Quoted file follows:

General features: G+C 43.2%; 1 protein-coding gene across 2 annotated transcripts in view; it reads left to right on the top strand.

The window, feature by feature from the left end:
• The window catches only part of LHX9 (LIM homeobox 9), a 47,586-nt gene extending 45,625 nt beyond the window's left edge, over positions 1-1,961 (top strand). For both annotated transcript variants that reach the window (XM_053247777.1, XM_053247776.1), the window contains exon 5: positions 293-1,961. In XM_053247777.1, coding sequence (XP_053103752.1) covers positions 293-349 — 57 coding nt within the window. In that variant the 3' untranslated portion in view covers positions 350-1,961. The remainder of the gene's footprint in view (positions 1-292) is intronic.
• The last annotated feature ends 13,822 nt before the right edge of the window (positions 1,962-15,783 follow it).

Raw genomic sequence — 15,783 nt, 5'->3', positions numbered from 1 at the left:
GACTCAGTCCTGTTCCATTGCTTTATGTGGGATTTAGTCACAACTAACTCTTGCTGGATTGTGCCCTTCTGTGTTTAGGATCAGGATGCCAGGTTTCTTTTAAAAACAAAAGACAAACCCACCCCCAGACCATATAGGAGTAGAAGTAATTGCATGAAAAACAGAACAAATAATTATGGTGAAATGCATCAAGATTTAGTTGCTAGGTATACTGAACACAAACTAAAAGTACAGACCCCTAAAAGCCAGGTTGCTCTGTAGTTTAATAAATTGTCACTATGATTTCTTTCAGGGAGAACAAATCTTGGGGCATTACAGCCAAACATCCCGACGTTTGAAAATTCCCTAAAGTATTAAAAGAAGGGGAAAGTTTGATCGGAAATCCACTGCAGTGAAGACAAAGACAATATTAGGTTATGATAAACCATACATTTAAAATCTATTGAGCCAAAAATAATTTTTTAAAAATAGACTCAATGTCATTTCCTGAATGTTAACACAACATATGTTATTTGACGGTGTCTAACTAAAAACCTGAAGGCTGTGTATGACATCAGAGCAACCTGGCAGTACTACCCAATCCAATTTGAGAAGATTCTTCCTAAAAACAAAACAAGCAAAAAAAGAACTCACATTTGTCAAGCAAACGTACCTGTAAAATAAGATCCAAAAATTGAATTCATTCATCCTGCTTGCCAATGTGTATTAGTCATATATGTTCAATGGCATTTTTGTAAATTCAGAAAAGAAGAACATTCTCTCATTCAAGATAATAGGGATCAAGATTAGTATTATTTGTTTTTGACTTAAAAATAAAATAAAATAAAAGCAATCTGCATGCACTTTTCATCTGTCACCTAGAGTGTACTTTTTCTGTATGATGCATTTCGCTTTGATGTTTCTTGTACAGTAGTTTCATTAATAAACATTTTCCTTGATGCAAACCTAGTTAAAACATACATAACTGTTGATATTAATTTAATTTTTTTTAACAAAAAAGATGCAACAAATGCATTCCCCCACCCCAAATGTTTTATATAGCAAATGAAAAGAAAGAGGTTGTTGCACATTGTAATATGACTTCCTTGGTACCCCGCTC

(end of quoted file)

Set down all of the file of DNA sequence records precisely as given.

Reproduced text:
General features: G+C 43.2%; 1 protein-coding gene across 2 annotated transcripts in view; it reads left to right on the top strand.

The window, feature by feature from the left end:
• The window catches only part of LHX9 (LIM homeobox 9), a 47,586-nt gene extending 45,625 nt beyond the window's left edge, over positions 1-1,961 (top strand). For both annotated transcript variants that reach the window (XM_053247777.1, XM_053247776.1), the window contains exon 5: positions 293-1,961. In XM_053247777.1, coding sequence (XP_053103752.1) covers positions 293-349 — 57 coding nt within the window. In that variant the 3' untranslated portion in view covers positions 350-1,961. The remainder of the gene's footprint in view (positions 1-292) is intronic.
• The last annotated feature ends 13,822 nt before the right edge of the window (positions 1,962-15,783 follow it).

Raw genomic sequence — 15,783 nt, 5'->3', positions numbered from 1 at the left:
GACTCAGTCCTGTTCCATTGCTTTATGTGGGATTTAGTCACAACTAACTCTTGCTGGATTGTGCCCTTCTGTGTTTAGGATCAGGATGCCAGGTTTCTTTTAAAAACAAAAGACAAACCCACCCCCAGACCATATAGGAGTAGAAGTAATTGCATGAAAAACAGAACAAATAATTATGGTGAAATGCATCAAGATTTAGTTGCTAGGTATACTGAACACAAACTAAAAGTACAGACCCCTAAAAGCCAGGTTGCTCTGTAGTTTAATAAATTGTCACTATGATTTCTTTCAGGGAGAACAAATCTTGGGGCATTACAGCCAAACATCCCGACGTTTGAAAATTCCCTAAAGTATTAAAAGAAGGGGAAAGTTTGATCGGAAATCCACTGCAGTGAAGACAAAGACAATATTAGGTTATGATAAACCATACATTTAAAATCTATTGAGCCAAAAATAATTTTTTAAAAATAGACTCAATGTCATTTCCTGAATGTTAACACAACATATGTTATTTGACGGTGTCTAACTAAAAACCTGAAGGCTGTGTATGACATCAGAGCAACCTGGCAGTACTACCCAATCCAATTTGAGAAGATTCTTCCTAAAAACAAAACAAGCAAAAAAAGAACTCACATTTGTCAAGCAAACGTACCTGTAAAATAAGATCCAAAAATTGAATTCATTCATCCTGCTTGCCAATGTGTATTAGTCATATATGTTCAATGGCATTTTTGTAAATTCAGAAAAGAAGAACATTCTCTCATTCAAGATAATAGGGATCAAGATTAGTATTATTTGTTTTTGACTTAAAAATAAAATAAAATAAAAGCAATCTGCATGCACTTTTCATCTGTCACCTAGAGTGTACTTTTTCTGTATGATGCATTTCGCTTTGATGTTTCTTGTACAGTAGTTTCATTAATAAACATTTTCCTTGATGCAAACCTAGTTAAAACATACATAACTGTTGATATTAATTTAATTTTTTTTAACAAAAAAGATGCAACAAATGCATTCCCCCACCCCAAATGTTTTATATAGCAAATGAAAAGAAAGAGGTTGTTGCACATTGTAATATGACTTCCTTGGTACCCCGCTC